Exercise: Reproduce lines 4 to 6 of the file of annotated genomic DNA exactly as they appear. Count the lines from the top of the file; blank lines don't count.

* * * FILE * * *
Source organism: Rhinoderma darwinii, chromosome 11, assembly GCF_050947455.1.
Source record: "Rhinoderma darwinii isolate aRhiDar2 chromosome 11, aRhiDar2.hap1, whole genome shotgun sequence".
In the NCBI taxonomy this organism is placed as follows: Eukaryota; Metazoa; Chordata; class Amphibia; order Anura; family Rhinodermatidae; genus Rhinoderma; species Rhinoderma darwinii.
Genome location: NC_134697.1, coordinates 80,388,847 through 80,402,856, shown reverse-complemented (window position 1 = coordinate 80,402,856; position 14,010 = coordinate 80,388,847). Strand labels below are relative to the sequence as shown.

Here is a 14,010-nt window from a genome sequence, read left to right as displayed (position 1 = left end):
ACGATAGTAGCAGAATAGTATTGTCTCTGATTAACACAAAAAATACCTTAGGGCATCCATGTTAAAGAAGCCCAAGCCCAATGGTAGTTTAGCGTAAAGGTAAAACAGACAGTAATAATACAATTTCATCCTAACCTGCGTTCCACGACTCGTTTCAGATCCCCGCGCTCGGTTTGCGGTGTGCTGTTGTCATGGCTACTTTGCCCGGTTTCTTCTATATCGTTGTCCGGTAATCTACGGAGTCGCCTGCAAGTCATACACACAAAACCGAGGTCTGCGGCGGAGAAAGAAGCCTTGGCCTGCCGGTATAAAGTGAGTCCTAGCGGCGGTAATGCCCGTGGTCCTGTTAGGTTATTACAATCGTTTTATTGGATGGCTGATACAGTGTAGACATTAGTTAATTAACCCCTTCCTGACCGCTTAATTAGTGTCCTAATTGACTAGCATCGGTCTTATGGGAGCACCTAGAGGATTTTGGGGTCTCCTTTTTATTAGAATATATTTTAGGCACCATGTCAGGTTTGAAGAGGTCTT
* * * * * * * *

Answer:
Genome location: NC_134697.1, coordinates 80,388,847 through 80,402,856, shown reverse-complemented (window position 1 = coordinate 80,402,856; position 14,010 = coordinate 80,388,847). Strand labels below are relative to the sequence as shown.

Here is a 14,010-nt window from a genome sequence, read left to right as displayed (position 1 = left end):
ACGATAGTAGCAGAATAGTATTGTCTCTGATTAACACAAAAAATACCTTAGGGCATCCATGTTAAAGAAGCCCAAGCCCAATGGTAGTTTAGCGTAAAGGTAAAACAGACAGTAATAATACAATTTCATCCTAACCTGCGTTCCACGACTCGTTTCAGATCCCCGCGCTCGGTTTGCGGTGTGCTGTTGTCATGGCTACTTTGCCCGGTTTCTTCTATATCGTTGTCCGGTAATCTACGGAGTCGCCTGCAAGTCATACACACAAAACCGAGGTCTGCGGCGGAGAAAGAAGCCTTGGCCTGCCGGTATAAAGTGAGTCCTAGCGGCGGTAATGCCCGTGGTCCTGTTAGGTTATTACAATCGTTTTATTGGATGGCTGATACAGTGTAGACATTAGTTAATTAACCCCTTCCTGACCGCTTAATTAGTGTCCTAATTGACTAGCATCGGTCTTATGGGAGCACCTAGAGGATTTTGGGGTCTCCTTTTTATTAGAATATATTTTAGGCACCATGTCAGGTTTGAAGAGGTCTT